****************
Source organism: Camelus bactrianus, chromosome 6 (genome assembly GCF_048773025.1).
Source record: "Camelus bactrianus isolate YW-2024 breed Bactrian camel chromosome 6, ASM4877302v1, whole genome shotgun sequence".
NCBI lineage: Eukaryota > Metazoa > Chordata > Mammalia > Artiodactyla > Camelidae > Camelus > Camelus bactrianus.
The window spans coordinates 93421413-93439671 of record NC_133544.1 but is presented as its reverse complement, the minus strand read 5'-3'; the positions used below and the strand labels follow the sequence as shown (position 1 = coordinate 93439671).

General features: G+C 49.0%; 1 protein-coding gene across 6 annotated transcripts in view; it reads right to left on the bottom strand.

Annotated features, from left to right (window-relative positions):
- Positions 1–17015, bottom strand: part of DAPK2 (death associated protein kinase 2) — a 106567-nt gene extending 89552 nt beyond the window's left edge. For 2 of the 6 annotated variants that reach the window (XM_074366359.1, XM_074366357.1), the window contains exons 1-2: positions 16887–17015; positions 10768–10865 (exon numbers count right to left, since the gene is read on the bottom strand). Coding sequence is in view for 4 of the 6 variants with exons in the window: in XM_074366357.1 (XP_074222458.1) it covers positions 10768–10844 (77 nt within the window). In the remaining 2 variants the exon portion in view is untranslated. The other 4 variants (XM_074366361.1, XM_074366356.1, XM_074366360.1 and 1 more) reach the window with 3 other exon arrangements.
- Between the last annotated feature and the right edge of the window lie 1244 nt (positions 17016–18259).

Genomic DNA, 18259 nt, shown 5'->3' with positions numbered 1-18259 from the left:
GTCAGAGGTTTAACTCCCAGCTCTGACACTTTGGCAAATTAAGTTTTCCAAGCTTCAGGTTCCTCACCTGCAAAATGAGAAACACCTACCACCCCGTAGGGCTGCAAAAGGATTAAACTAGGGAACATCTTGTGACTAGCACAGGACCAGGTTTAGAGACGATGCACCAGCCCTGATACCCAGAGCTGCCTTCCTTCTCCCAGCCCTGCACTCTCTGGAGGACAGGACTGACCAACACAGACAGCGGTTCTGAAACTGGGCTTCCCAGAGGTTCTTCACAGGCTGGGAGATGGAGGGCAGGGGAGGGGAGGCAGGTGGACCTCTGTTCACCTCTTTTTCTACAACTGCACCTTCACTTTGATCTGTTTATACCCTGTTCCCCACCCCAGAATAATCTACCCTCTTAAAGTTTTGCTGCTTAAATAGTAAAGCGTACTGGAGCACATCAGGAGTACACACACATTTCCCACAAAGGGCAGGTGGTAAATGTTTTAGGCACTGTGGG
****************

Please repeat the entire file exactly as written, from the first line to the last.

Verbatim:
Source organism: Camelus bactrianus, chromosome 6 (genome assembly GCF_048773025.1).
Source record: "Camelus bactrianus isolate YW-2024 breed Bactrian camel chromosome 6, ASM4877302v1, whole genome shotgun sequence".
NCBI lineage: Eukaryota > Metazoa > Chordata > Mammalia > Artiodactyla > Camelidae > Camelus > Camelus bactrianus.
The window spans coordinates 93421413-93439671 of record NC_133544.1 but is presented as its reverse complement, the minus strand read 5'-3'; the positions used below and the strand labels follow the sequence as shown (position 1 = coordinate 93439671).

General features: G+C 49.0%; 1 protein-coding gene across 6 annotated transcripts in view; it reads right to left on the bottom strand.

Annotated features, from left to right (window-relative positions):
- Positions 1–17015, bottom strand: part of DAPK2 (death associated protein kinase 2) — a 106567-nt gene extending 89552 nt beyond the window's left edge. For 2 of the 6 annotated variants that reach the window (XM_074366359.1, XM_074366357.1), the window contains exons 1-2: positions 16887–17015; positions 10768–10865 (exon numbers count right to left, since the gene is read on the bottom strand). Coding sequence is in view for 4 of the 6 variants with exons in the window: in XM_074366357.1 (XP_074222458.1) it covers positions 10768–10844 (77 nt within the window). In the remaining 2 variants the exon portion in view is untranslated. The other 4 variants (XM_074366361.1, XM_074366356.1, XM_074366360.1 and 1 more) reach the window with 3 other exon arrangements.
- Between the last annotated feature and the right edge of the window lie 1244 nt (positions 17016–18259).

Genomic DNA, 18259 nt, shown 5'->3' with positions numbered 1-18259 from the left:
GTCAGAGGTTTAACTCCCAGCTCTGACACTTTGGCAAATTAAGTTTTCCAAGCTTCAGGTTCCTCACCTGCAAAATGAGAAACACCTACCACCCCGTAGGGCTGCAAAAGGATTAAACTAGGGAACATCTTGTGACTAGCACAGGACCAGGTTTAGAGACGATGCACCAGCCCTGATACCCAGAGCTGCCTTCCTTCTCCCAGCCCTGCACTCTCTGGAGGACAGGACTGACCAACACAGACAGCGGTTCTGAAACTGGGCTTCCCAGAGGTTCTTCACAGGCTGGGAGATGGAGGGCAGGGGAGGGGAGGCAGGTGGACCTCTGTTCACCTCTTTTTCTACAACTGCACCTTCACTTTGATCTGTTTATACCCTGTTCCCCACCCCAGAATAATCTACCCTCTTAAAGTTTTGCTGCTTAAATAGTAAAGCGTACTGGAGCACATCAGGAGTACACACACATTTCCCACAAAGGGCAGGTGGTAAATGTTTTAGGCACTGTGGG